Giants will cause more misery
For lack of a better term, let’s call it opposing-coachspeak.
Maybe it’s in the coaching manual, maybe not, but it never fails when coaches are asked to size up the opponent, the platitudes rain down from the heavens.
No matter how bad your opponent is, they’re world beaters that week. It’s as though they are saying, “It’s all we can do to win this game.”
It happens in the National Football League, the college ranks and even in high school. You never want to stir up the opponent.
The latest practitioner of opposing-coachspeak is New York Giants coach Tom Coughlin, whose club greets the Browns this Sunday in New Jersey. He didn’t waste any time hoisting the Browns a level that exists only in their minds.
“Do not be misled by the (Browns’) 0-4 record,” he said, presumably with a straight face. “To play the kind of defense they’ve played, they’ve been able to compete at the highest level.
“I see a team that plays hard and has created opportunities for itself . . . the quarterback has the ability to handle whatever is thrown at him . . . outstanding runner (an obvious reference to Trent Richardson).”
All the right things. Got ‘em all in. The only thing he missed was that bromide about the Browns being the best 0-4 team in the NFL. He can’t get away with that one. Everyone knows that title belongs to the winless New Orleans Saints.
Their defense competes at a high level . . . a team that plays hard . . . creates opportunities for itself . . . a quarterback who handles whatever is thrown at him.
So why, then, are the Browns 0-4? Happenstance? Bad luck? Injuries? Bad juju? Or maybe they are just not that good and oh and four are the correct won-lost figures for this team
Sure, the Browns play hard. That’s what they’re paid to do. And yes, they created opportunities for themselves, but Coughlin failed to mention they failed more often than not to capitalize on those opportunities.
And of course, Brandon Weeden handles whatever is thrown at him. Only problem there is he isn’t handling it well.
Coughlin undoubtedly went off script privately and told his team not to take the Browns lightly because the more they lose, the more dangerous they become. Don’t look past them. Certainly not with the San Francisco 49ers up next.
The psychology works both ways. Build up the next opponent, while at the same time crawling into the minds of his own players, wagging that finger of caution not to let down even though the Browns are winless in four games this season and 10 straight overall.
Now when you stop and take into account that the Giants are coming off a tough emotional loss to the Philadelphia Eagles last Sunday night, then you have a much better idea of just what to expect from the Giants this Sunday.
It doesn’t get much better for a coach to stir up his troops than a tough setback followed by a game against a team that is far inferior to his. Losing a game they thought they had won nags at teams for a while.
Coughlin also has some thoughts on retribution. The last time the Browns and Gants got together, it was on Monday Night Football in Cleveland and the Browns whacked the Giants, 35-14.
This Sunday, it will be almost four years to the day that the Browns welcomed the defending Super Bowl champions to the lakefront and abruptly ended their four-game winning streak.
Just about everything went right on that evening as a national television audience sat stunned at what unfolded. The Cleveland defense held Giants quarterback Eli Manning to less than 200 yards passing and intercepted three of his passes, the last a 94-yard pick 6 by cornerback Eric Wright.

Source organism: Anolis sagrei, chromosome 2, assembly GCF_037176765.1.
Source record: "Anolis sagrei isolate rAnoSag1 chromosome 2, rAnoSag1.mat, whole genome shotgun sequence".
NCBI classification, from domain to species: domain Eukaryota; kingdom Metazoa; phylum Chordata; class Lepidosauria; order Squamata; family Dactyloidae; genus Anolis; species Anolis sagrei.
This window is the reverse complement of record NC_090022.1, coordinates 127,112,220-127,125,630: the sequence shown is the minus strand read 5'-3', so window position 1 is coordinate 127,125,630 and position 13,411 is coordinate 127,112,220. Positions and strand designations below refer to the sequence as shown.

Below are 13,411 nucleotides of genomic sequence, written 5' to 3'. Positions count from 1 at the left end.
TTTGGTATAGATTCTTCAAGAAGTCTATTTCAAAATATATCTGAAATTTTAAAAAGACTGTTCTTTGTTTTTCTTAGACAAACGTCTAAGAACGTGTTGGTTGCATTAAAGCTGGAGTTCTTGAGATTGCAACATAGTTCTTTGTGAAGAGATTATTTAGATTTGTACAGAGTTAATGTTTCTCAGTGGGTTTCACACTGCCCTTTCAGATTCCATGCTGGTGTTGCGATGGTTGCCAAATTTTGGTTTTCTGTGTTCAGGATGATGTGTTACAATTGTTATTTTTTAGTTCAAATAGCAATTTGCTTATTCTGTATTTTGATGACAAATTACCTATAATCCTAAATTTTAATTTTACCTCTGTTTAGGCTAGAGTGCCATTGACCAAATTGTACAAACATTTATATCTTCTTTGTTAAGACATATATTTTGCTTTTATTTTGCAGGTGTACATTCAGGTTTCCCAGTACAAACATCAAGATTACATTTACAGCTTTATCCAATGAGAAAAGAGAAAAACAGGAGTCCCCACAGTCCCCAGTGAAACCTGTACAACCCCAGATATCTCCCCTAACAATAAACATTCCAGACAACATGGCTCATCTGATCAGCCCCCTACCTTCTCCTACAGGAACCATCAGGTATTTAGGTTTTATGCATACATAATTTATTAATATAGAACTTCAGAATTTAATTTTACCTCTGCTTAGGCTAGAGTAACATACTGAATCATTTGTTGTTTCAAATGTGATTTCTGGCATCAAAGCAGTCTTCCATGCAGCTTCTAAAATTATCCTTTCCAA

The offense was led by Derek Anderson, who completed 18 of 29 passes for 310 yards and a couple of touchdowns against a very good secondary. Braylon Edwards was his favorite target with five catches for 154 yards and a TD, while Jamal Lewis rambled for 88 yards and a score.
Think Coughlin has forgotten about that where-did-that-come-from performance by the Browns? No, embarrassments like that are stored in the memory bank and recalled later.
Well, later is here now and the venue is quite different. But Manning is still the quarterback and the New York defense is still pretty much the same, although it has underperformed this season.
Last season, the defending world champions had 48 sacks. This season, opposing quarterbacks have been dropped only eight times. Jason Pierre-Paul, who led the team last season with 16½ sacks, has only 1½. Fellow defensive end Osi Umenyiora, who had nine last season, has just two.
Unless Pat Shurmur and Brad Childress plan on attacking the Giants in infantry fashion with Richardson, expect the Browns’ offensive line to be in pass protection mode most of the afternoon with tackles Joe Thomas and Mitchell Schwartz tested heavily.
The Giants and Browns are in roughly the same injury predicament regarding their receivers. Hakeem Nicks (knee) will miss his third straight game and Ramses Barden (concussion) is iffy for the Giants. That leaves it up to Victor Cruz, rookie Rueben Randle and Domenik Hixon, Charlie Frye’s favorite receiver at Akron, to carry the load.
For the Browns, it’s looks as though Weeden’s wide receiving corps will consist of Greg Little, Jordan Norwood and Josh Gordon with Mo Massaquoi and Travis Benjamin sidelined. That adds up to about four years’ experience against an experienced Giants secondary. Joshua Cribbs says he’s ready after last week’s devastating concussion-causing helmet hit against Baltimore, We’ll see.
The odds are clearly in New York’s favor. Home-field advantage. Revenge. Better personnel. That’s way too many obstacles for the Browns to overcome. Count on it: The Giants will load the box to stop Richardson and force Weeden to throw.
The Browns might make it a game for a quarter, but there is no way I can put this one in the victory column and end the losing streak, which reaches 11 in a row. Make it:
Giants 37, Browns 14